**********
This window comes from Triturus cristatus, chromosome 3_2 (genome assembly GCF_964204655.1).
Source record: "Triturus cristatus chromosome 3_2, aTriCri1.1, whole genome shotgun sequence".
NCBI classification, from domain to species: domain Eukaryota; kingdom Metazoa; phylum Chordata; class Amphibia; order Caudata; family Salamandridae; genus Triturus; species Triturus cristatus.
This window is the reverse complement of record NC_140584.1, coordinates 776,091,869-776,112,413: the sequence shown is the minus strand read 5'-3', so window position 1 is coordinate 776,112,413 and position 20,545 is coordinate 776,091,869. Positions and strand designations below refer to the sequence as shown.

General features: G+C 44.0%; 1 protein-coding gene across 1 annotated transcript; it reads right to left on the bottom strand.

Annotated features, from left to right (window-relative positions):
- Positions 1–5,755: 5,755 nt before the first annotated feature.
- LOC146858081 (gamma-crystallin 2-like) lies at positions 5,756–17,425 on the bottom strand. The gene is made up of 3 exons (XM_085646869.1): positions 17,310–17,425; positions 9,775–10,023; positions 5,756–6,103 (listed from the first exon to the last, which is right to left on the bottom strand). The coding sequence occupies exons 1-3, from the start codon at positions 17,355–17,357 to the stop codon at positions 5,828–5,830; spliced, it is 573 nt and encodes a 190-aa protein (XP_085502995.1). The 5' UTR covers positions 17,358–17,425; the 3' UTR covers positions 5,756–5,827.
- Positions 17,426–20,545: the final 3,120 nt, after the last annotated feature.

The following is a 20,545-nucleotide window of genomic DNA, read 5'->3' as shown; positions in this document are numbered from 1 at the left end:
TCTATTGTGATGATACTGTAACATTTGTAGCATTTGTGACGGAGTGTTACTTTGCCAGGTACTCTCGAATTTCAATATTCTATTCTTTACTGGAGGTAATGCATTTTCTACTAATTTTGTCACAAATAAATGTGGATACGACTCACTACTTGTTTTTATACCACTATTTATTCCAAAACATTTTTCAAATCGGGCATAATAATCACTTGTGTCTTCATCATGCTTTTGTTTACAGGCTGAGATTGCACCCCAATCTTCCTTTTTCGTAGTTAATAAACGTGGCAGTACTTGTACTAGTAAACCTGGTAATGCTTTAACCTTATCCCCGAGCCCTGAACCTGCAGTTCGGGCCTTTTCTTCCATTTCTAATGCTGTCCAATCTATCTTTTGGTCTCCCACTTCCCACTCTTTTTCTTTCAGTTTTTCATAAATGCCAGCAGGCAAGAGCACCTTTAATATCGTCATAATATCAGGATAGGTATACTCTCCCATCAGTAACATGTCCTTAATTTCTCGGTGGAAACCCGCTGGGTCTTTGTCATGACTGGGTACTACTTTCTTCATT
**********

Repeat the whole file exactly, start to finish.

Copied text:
This window comes from Triturus cristatus, chromosome 3_2 (genome assembly GCF_964204655.1).
Source record: "Triturus cristatus chromosome 3_2, aTriCri1.1, whole genome shotgun sequence".
NCBI classification, from domain to species: domain Eukaryota; kingdom Metazoa; phylum Chordata; class Amphibia; order Caudata; family Salamandridae; genus Triturus; species Triturus cristatus.
This window is the reverse complement of record NC_140584.1, coordinates 776,091,869-776,112,413: the sequence shown is the minus strand read 5'-3', so window position 1 is coordinate 776,112,413 and position 20,545 is coordinate 776,091,869. Positions and strand designations below refer to the sequence as shown.

General features: G+C 44.0%; 1 protein-coding gene across 1 annotated transcript; it reads right to left on the bottom strand.

Annotated features, from left to right (window-relative positions):
- Positions 1–5,755: 5,755 nt before the first annotated feature.
- LOC146858081 (gamma-crystallin 2-like) lies at positions 5,756–17,425 on the bottom strand. The gene is made up of 3 exons (XM_085646869.1): positions 17,310–17,425; positions 9,775–10,023; positions 5,756–6,103 (listed from the first exon to the last, which is right to left on the bottom strand). The coding sequence occupies exons 1-3, from the start codon at positions 17,355–17,357 to the stop codon at positions 5,828–5,830; spliced, it is 573 nt and encodes a 190-aa protein (XP_085502995.1). The 5' UTR covers positions 17,358–17,425; the 3' UTR covers positions 5,756–5,827.
- Positions 17,426–20,545: the final 3,120 nt, after the last annotated feature.

The following is a 20,545-nucleotide window of genomic DNA, read 5'->3' as shown; positions in this document are numbered from 1 at the left end:
TCTATTGTGATGATACTGTAACATTTGTAGCATTTGTGACGGAGTGTTACTTTGCCAGGTACTCTCGAATTTCAATATTCTATTCTTTACTGGAGGTAATGCATTTTCTACTAATTTTGTCACAAATAAATGTGGATACGACTCACTACTTGTTTTTATACCACTATTTATTCCAAAACATTTTTCAAATCGGGCATAATAATCACTTGTGTCTTCATCATGCTTTTGTTTACAGGCTGAGATTGCACCCCAATCTTCCTTTTTCGTAGTTAATAAACGTGGCAGTACTTGTACTAGTAAACCTGGTAATGCTTTAACCTTATCCCCGAGCCCTGAACCTGCAGTTCGGGCCTTTTCTTCCATTTCTAATGCTGTCCAATCTATCTTTTGGTCTCCCACTTCCCACTCTTTTTCTTTCAGTTTTTCATAAATGCCAGCAGGCAAGAGCACCTTTAATATCGTCATAATATCAGGATAGGTATACTCTCCCATCAGTAACATGTCCTTAATTTCTCGGTGGAAACCCGCTGGGTCTTTGTCATGACTGGGTACTACTTTCTTCATT